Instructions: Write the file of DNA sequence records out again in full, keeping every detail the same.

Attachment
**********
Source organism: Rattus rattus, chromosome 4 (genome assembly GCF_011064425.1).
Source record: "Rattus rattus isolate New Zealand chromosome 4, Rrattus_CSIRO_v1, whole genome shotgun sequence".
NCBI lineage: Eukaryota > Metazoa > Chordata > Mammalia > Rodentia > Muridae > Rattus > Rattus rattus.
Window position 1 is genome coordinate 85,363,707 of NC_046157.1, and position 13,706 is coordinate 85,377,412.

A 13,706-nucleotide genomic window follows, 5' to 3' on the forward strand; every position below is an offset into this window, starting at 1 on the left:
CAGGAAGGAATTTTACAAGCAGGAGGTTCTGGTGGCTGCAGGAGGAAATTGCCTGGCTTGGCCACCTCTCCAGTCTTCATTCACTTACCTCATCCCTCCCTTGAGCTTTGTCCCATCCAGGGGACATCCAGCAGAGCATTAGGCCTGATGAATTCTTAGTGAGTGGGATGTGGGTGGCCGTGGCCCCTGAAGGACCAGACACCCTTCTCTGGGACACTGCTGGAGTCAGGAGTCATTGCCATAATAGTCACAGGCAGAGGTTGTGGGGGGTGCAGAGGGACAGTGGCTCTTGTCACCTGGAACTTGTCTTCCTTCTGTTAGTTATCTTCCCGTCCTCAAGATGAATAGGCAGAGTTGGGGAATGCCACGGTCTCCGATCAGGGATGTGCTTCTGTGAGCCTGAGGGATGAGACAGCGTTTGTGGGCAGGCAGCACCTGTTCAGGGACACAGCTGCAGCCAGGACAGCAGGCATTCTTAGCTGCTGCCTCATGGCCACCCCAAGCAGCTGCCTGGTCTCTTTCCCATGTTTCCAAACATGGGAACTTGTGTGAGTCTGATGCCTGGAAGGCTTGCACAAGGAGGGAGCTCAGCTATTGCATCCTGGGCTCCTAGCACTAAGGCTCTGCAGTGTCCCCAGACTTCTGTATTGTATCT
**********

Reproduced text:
Source organism: Rattus rattus, chromosome 4 (genome assembly GCF_011064425.1).
Source record: "Rattus rattus isolate New Zealand chromosome 4, Rrattus_CSIRO_v1, whole genome shotgun sequence".
NCBI lineage: Eukaryota > Metazoa > Chordata > Mammalia > Rodentia > Muridae > Rattus > Rattus rattus.
Window position 1 is genome coordinate 85,363,707 of NC_046157.1, and position 13,706 is coordinate 85,377,412.

A 13,706-nucleotide genomic window follows, 5' to 3' on the forward strand; every position below is an offset into this window, starting at 1 on the left:
CAGGAAGGAATTTTACAAGCAGGAGGTTCTGGTGGCTGCAGGAGGAAATTGCCTGGCTTGGCCACCTCTCCAGTCTTCATTCACTTACCTCATCCCTCCCTTGAGCTTTGTCCCATCCAGGGGACATCCAGCAGAGCATTAGGCCTGATGAATTCTTAGTGAGTGGGATGTGGGTGGCCGTGGCCCCTGAAGGACCAGACACCCTTCTCTGGGACACTGCTGGAGTCAGGAGTCATTGCCATAATAGTCACAGGCAGAGGTTGTGGGGGGTGCAGAGGGACAGTGGCTCTTGTCACCTGGAACTTGTCTTCCTTCTGTTAGTTATCTTCCCGTCCTCAAGATGAATAGGCAGAGTTGGGGAATGCCACGGTCTCCGATCAGGGATGTGCTTCTGTGAGCCTGAGGGATGAGACAGCGTTTGTGGGCAGGCAGCACCTGTTCAGGGACACAGCTGCAGCCAGGACAGCAGGCATTCTTAGCTGCTGCCTCATGGCCACCCCAAGCAGCTGCCTGGTCTCTTTCCCATGTTTCCAAACATGGGAACTTGTGTGAGTCTGATGCCTGGAAGGCTTGCACAAGGAGGGAGCTCAGCTATTGCATCCTGGGCTCCTAGCACTAAGGCTCTGCAGTGTCCCCAGACTTCTGTATTGTATCT